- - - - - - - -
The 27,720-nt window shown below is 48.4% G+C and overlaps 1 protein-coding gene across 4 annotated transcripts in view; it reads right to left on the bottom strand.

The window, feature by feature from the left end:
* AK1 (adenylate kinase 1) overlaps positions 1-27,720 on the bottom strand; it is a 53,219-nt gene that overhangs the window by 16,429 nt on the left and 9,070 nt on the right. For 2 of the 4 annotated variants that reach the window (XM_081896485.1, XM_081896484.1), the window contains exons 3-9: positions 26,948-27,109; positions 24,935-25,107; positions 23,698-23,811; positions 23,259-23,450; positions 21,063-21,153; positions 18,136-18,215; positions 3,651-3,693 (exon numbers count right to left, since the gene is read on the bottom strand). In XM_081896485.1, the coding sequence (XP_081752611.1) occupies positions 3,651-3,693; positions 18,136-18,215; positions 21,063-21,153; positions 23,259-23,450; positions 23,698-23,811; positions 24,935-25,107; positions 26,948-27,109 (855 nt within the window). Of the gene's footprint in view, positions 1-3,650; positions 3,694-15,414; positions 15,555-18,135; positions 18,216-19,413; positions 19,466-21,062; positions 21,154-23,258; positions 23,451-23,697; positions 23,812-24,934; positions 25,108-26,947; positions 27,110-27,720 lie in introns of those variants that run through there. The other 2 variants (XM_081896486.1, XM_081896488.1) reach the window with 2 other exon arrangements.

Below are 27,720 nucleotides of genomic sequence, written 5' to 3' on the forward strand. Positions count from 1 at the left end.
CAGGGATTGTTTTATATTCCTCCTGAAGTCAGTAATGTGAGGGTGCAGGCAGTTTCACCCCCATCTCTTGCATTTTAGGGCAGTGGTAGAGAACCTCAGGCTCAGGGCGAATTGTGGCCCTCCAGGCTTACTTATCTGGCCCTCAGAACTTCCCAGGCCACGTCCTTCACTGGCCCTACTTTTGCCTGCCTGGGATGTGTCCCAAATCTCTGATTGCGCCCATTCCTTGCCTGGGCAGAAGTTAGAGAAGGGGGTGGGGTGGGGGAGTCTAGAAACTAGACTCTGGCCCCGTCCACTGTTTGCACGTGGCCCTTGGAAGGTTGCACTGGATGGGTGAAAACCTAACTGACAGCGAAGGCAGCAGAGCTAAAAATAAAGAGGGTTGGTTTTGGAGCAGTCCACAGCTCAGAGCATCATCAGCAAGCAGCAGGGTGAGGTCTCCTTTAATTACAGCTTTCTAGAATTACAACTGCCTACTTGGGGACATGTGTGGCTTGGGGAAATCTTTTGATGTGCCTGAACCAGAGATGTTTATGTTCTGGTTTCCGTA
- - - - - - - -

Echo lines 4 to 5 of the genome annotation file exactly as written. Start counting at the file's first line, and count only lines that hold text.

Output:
Below are 27,720 nucleotides of genomic sequence, written 5' to 3' on the forward strand. Positions count from 1 at the left end.
CAGGGATTGTTTTATATTCCTCCTGAAGTCAGTAATGTGAGGGTGCAGGCAGTTTCACCCCCATCTCTTGCATTTTAGGGCAGTGGTAGAGAACCTCAGGCTCAGGGCGAATTGTGGCCCTCCAGGCTTACTTATCTGGCCCTCAGAACTTCCCAGGCCACGTCCTTCACTGGCCCTACTTTTGCCTGCCTGGGATGTGTCCCAAATCTCTGATTGCGCCCATTCCTTGCCTGGGCAGAAGTTAGAGAAGGGGGTGGGGTGGGGGAGTCTAGAAACTAGACTCTGGCCCCGTCCACTGTTTGCACGTGGCCCTTGGAAGGTTGCACTGGATGGGTGAAAACCTAACTGACAGCGAAGGCAGCAGAGCTAAAAATAAAGAGGGTTGGTTTTGGAGCAGTCCACAGCTCAGAGCATCATCAGCAAGCAGCAGGGTGAGGTCTCCTTTAATTACAGCTTTCTAGAATTACAACTGCCTACTTGGGGACATGTGTGGCTTGGGGAAATCTTTTGATGTGCCTGAACCAGAGATGTTTATGTTCTGGTTTCCGTA